Rising oil prices are a warningBy David Morrison | 21 October 2010, 13:52 BST
David Morrison, GFT, CFD Market Strategist
Within two weeks we will know for sure if the US Federal Reserve is prepared to flood the market with further stimulus in the form of quantitative easing (QE). As current betting goes, it's odds-on that it is. Although there are a significant number of Fed members who have doubts about further monetisation, both Ben Bernanke and William Dudley, FOMC chairman and vice-chairman respectively, sound firmly in favour, and history suggests that they will take the majority with them.
The expectation of this additional intervention has had the effect of lifting all asset prices, not just equities. Commodities have soared, with cotton hitting a nominal record high this month and agricultural products such as corn and sugar also making headlines.
The price of a barrel of crude oil has spent most of the last twelve months trading between $70 and $80. OPEC (whose 12 members control around 70% of the world's oil reserves, and a third of its production) continually reiterates its opinion that between these prices, crude oil remains perfectly balanced for both consumers and producers.
This relatively narrow range stands in stark contrast to the volatility of a few years ago. Back in July 2008 we hit a high of $147 - partly thanks to the increase in Chinese demand which began in the 1990's, but also in the run-up to the financial crisis. Due to arbitrage opportunities between the cash and futures market, and uncertainty over the financial outlook which saw speculators look to crude as an alternative store of value to precious metals, physical crude was bought up and stored, driving prices higher. Then the financial crisis burst and the imminent recession saw crude plunge to below $40 in less than six months.
To counter this, in early 2009 OPEC cut production by 2 million barrels per day. Then coordinated monetary and fiscal stimulus from the governments and central banks of the world's leading economies kicked in. Prices soared, and asset classes began to correlate in ways that no one would have believed possible just a few years before. Twenty months later, and it looks like we're off again. Only this time the intervention won't be coordinated, and comes against a backdrop of threats about trade and currency wars.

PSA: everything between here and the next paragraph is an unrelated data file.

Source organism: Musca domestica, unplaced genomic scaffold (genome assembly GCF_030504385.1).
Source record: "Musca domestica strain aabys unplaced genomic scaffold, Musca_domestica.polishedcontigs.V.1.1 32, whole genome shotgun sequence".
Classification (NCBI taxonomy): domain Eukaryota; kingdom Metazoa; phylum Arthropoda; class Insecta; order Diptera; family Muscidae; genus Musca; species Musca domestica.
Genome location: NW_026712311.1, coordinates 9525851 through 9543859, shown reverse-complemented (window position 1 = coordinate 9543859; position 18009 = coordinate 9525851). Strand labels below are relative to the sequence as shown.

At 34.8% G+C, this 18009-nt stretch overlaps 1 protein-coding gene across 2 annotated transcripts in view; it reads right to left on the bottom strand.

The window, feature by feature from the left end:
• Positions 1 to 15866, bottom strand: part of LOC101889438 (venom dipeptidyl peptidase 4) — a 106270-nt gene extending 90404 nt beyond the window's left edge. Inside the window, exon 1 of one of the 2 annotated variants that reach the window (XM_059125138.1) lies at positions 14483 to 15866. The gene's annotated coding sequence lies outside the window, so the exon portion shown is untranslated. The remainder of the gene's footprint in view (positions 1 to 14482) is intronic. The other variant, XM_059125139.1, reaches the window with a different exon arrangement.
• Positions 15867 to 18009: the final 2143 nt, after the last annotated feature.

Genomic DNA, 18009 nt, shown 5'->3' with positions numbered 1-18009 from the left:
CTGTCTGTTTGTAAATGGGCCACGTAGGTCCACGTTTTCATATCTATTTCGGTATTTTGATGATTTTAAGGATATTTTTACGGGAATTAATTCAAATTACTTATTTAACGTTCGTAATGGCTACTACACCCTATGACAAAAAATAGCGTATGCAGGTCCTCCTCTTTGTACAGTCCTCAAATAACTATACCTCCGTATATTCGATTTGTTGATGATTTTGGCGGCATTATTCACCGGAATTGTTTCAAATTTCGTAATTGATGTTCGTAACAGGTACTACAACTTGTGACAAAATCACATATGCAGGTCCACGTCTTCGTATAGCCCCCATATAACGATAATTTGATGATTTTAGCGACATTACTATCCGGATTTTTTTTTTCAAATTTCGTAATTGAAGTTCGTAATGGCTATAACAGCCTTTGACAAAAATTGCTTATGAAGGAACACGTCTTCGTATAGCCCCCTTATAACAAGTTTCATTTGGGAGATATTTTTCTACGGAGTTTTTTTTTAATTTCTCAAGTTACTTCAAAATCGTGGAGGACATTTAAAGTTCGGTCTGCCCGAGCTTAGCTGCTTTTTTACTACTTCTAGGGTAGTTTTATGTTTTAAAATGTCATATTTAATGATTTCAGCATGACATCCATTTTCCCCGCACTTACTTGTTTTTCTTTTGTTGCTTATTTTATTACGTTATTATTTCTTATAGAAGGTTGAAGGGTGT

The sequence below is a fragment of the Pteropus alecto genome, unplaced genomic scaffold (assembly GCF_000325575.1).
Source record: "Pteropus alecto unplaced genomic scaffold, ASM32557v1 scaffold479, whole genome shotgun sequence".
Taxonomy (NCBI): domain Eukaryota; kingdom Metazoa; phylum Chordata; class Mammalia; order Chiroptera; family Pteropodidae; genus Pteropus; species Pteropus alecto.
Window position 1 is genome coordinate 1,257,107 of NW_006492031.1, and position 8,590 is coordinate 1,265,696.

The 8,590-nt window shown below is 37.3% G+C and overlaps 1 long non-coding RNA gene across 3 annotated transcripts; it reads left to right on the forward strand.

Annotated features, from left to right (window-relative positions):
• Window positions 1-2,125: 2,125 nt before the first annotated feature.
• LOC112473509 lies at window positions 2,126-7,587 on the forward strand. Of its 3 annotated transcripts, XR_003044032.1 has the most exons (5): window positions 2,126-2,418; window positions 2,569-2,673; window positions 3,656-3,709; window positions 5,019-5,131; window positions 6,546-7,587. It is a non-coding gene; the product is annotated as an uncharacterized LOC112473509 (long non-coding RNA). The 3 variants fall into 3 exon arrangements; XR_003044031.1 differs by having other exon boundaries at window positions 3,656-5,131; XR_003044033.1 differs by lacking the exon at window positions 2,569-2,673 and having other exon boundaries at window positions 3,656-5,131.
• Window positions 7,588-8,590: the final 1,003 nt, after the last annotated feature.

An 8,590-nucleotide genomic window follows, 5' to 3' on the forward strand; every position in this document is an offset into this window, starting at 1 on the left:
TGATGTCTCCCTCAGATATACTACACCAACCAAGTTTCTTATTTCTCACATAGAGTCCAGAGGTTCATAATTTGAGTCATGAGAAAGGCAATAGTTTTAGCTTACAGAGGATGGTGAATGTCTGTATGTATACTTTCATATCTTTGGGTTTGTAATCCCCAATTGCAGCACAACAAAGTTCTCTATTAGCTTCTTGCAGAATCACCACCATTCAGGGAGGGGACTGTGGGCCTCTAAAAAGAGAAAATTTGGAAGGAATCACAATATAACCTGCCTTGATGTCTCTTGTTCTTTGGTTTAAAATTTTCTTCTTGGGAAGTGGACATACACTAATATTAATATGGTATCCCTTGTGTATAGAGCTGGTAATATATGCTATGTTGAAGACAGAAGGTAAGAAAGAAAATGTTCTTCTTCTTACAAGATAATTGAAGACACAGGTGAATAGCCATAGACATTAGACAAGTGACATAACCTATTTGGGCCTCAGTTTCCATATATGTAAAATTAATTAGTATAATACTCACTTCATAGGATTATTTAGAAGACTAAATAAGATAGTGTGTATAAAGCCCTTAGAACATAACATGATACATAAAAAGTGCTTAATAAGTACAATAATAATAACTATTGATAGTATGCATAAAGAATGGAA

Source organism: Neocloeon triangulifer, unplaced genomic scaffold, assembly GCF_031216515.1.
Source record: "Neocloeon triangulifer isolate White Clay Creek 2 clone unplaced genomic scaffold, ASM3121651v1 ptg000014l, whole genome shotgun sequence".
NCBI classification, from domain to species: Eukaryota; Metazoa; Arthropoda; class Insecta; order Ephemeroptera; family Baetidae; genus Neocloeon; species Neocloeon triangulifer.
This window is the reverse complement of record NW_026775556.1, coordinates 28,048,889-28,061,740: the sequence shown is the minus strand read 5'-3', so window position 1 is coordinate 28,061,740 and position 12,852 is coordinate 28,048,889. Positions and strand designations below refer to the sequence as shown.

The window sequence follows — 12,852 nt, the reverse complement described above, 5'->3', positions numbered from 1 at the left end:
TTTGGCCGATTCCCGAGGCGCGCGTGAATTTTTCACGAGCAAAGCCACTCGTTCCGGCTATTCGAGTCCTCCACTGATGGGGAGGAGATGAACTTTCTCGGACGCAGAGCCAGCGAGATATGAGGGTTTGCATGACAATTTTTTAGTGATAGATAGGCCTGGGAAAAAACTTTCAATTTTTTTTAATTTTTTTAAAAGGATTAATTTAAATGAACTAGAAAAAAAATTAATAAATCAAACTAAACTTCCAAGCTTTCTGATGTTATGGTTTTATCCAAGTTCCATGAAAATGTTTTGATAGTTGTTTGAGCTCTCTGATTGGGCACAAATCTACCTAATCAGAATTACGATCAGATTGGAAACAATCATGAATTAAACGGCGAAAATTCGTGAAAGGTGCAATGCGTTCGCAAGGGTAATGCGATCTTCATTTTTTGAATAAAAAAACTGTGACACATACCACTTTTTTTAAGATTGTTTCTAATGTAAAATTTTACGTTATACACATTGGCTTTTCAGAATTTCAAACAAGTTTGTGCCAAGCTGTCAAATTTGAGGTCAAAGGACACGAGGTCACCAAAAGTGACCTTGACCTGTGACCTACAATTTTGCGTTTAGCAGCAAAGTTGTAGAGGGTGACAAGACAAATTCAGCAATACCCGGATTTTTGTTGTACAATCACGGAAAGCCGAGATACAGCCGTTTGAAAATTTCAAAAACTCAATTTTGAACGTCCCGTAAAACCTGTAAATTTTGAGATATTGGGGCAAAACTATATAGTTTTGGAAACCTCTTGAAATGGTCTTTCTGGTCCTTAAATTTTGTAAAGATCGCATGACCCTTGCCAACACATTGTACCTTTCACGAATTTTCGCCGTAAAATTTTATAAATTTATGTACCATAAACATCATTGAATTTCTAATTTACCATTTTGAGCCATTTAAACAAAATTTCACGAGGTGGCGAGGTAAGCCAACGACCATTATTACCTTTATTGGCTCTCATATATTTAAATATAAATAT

With the recent dollar weakness pushing oil back to the top end of OPEC's target range, there has to be some concern of the effects that persistently higher oil prices will have on the wider economy. It is far from certain that Asian Pacific domestic markets are anywhere near robust enough to take up the slack left by the slowdown in the US and Europe.
After all, Europe and the UK are implementing austerity measures, while the US consumer (previously the buyer of last resort for the rest of the world) is seriously constrained by a depressed housing market and stubbornly high levels of unemployment. Asian Pacific countries owe their trade surpluses and growth to strong export markets, and all the evidence suggests that these markets are under pressure. Yet China is not yet ready to embrace welfare reform, a move which would, in time, give its citizens the security and confidence to save less and spend more.
Oil demand is still below the levels seen prior to the financial crisis and US inventory data suggests that supply is plentiful. Yet for now, crude oil looks like it will continue to push higher as the dollar falls in expectation of further quantitative easing. But with so much hinging on the US Fed, and with correlation making risk diversification near impossible, any miscalculation now could see volatility in all risk assets explode, with uncertain consequences.
Source: GFT UK